Precisely. I'm very proud of my Pentium, Dave. It's an extremely accurate chip. Did you know that floating-point errors will occur in only one of nine billion possible divides?
I've heard that estimate, HAL. It was calculated by Intel -- on a Pentium.
And a very reliable Pentium it was, Dave. Besides, the average spreadsheet user will encounter these errors only once every 27,000 years.
Probably on April 15th.
You're making fun of me, Dave. It won't be April 15th for another 14.35 months.
A few news reports have mentioned Itanium is immune to Spectre. I don't have an Itanium to test it. But if this is true:
and the approach was correctly implemented, then indeed, I believe this would make the Itanium immune to Meltdown and Spectre.
It would be good to know why this Spectre-proofing was not also brought to Intel's higher-performing, lower cost, better-selling x86 and x86-64 line of CPUs.
I can imagine various possible explanations, none of which makes Intel look good.
Itanium is immune for one simple reason; it doesn't have speculative execution. It was a strictly in-order processor built on the assumption the compiler could do all the optimization. I suggest you inspect the benchmarks for Itanium units shortly after they came out and compare them to other processors of that time. Last I recalled, the results were quite underwhelming because compilers simply can't know about about the programs they handle to optimize for all conditions (runtime conditions can lead to completely different optimization needs).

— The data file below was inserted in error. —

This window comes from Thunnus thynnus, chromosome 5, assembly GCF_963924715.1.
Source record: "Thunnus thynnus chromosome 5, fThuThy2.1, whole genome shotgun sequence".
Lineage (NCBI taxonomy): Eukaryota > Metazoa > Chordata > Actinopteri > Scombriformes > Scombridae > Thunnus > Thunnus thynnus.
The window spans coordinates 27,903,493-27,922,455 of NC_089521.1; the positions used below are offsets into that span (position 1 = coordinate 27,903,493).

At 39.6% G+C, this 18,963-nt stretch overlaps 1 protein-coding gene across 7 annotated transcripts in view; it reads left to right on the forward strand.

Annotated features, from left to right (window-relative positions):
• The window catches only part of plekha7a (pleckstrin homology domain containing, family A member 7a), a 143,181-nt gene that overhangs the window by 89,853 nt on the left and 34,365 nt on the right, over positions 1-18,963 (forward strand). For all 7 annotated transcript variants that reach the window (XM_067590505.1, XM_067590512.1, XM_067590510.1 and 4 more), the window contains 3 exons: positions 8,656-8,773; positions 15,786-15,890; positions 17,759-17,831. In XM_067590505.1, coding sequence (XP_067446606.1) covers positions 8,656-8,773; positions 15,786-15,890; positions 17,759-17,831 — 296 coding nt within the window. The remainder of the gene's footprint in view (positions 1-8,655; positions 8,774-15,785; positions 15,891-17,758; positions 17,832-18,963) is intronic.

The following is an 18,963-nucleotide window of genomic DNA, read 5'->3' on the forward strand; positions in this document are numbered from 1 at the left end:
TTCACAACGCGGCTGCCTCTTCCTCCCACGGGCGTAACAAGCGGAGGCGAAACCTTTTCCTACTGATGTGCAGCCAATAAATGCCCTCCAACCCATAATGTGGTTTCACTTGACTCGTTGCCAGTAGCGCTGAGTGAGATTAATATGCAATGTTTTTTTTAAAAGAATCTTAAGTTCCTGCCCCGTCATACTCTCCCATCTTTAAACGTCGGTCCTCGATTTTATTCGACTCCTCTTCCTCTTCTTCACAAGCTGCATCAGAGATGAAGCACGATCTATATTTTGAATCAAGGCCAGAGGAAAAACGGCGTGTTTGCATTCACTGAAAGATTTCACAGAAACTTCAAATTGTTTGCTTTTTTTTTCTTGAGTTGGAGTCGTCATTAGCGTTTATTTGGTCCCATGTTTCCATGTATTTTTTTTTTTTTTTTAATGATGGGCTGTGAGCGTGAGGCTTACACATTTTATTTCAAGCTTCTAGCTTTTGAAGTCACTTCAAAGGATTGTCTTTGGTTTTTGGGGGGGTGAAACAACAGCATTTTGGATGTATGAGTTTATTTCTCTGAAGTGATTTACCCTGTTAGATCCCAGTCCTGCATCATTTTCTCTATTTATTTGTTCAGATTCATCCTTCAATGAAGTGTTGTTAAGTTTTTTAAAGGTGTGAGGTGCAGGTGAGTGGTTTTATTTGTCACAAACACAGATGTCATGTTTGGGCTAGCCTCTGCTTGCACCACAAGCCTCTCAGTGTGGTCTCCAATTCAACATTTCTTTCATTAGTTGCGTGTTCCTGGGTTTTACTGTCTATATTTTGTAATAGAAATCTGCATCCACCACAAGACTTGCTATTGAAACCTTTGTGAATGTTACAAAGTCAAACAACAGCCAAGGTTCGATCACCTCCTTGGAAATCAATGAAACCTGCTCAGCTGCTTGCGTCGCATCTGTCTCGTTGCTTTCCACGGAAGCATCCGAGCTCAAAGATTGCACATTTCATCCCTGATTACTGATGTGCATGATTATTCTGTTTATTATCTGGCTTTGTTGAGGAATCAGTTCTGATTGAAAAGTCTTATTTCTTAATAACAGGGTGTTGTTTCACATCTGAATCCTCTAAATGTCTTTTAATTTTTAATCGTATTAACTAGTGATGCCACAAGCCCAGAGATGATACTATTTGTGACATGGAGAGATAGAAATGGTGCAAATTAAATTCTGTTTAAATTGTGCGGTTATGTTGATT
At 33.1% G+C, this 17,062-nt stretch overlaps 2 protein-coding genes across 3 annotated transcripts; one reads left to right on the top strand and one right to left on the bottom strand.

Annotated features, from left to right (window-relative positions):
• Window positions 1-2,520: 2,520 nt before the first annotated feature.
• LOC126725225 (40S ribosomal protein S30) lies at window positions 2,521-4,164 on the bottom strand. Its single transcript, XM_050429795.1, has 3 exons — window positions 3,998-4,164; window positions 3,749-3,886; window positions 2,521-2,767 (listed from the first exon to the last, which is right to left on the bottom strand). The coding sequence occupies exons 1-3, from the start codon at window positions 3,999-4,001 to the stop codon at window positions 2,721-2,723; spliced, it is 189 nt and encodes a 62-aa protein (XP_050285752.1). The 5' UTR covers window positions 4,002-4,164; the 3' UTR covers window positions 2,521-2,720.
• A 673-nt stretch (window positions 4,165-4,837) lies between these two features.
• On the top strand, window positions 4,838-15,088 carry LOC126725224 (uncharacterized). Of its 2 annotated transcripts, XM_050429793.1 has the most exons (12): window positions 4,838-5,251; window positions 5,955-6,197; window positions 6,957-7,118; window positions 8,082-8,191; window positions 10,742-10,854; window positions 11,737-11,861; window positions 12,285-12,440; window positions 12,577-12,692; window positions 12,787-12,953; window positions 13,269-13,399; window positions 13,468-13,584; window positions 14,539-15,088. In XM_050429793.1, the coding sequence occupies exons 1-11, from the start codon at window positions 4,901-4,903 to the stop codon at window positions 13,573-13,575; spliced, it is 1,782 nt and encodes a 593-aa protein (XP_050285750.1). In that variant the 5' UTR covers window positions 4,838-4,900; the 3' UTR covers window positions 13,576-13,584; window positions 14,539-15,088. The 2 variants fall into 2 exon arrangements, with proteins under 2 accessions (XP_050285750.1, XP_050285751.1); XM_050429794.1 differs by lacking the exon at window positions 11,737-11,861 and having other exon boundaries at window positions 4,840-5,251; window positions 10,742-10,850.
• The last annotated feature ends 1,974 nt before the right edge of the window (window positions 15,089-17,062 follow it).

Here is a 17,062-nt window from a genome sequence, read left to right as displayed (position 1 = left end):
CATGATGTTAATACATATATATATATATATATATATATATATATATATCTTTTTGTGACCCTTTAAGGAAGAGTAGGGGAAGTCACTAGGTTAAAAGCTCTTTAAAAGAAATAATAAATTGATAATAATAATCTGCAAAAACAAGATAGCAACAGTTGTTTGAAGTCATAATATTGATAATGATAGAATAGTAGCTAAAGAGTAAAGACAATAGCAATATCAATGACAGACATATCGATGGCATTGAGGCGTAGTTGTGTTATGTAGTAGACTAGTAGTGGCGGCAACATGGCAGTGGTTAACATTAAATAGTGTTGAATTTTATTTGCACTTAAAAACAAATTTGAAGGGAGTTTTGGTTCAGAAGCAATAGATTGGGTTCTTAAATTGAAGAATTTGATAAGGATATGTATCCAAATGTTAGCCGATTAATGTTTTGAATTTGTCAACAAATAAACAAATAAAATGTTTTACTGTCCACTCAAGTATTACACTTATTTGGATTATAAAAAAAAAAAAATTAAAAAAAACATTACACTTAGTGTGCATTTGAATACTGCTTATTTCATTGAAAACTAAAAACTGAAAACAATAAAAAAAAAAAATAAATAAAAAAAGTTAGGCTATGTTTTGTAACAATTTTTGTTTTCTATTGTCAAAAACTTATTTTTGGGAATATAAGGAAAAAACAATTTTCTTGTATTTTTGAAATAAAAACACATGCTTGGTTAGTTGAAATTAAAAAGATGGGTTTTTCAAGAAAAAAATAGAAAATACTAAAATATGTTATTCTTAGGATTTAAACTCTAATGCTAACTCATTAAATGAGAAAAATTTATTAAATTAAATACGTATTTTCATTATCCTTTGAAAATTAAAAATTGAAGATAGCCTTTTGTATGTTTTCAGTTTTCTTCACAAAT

I'd say the Itanium does have speculative loads, in the sense that software can instruct the CPU to perform a speculative load - according to that blog.
If the speculative load would access memory it shouldn't, the Itanium CPU doesn't read the memory and instead flags the result NaT ("Not a Thing").
I wouldn't exactly call Itanium's execution in-order, though I guess it's a question of definition, and apologies if mine is non-standard here.
I think the Itanium hardware is allowed to run instruction bundles in parallel, up to the next "stop" (;;). So the order of execution is, to an extent, unpredictable - up to the CPU - with the intention it can vary according to the capabilities of the CPU model.
I suppose my original point, above, is that Itanium has a protective mechanism involving NaT, and this seems sensible. Probably it does place a larger burden on the compiler (as do various other aspects of the Itanium architecture).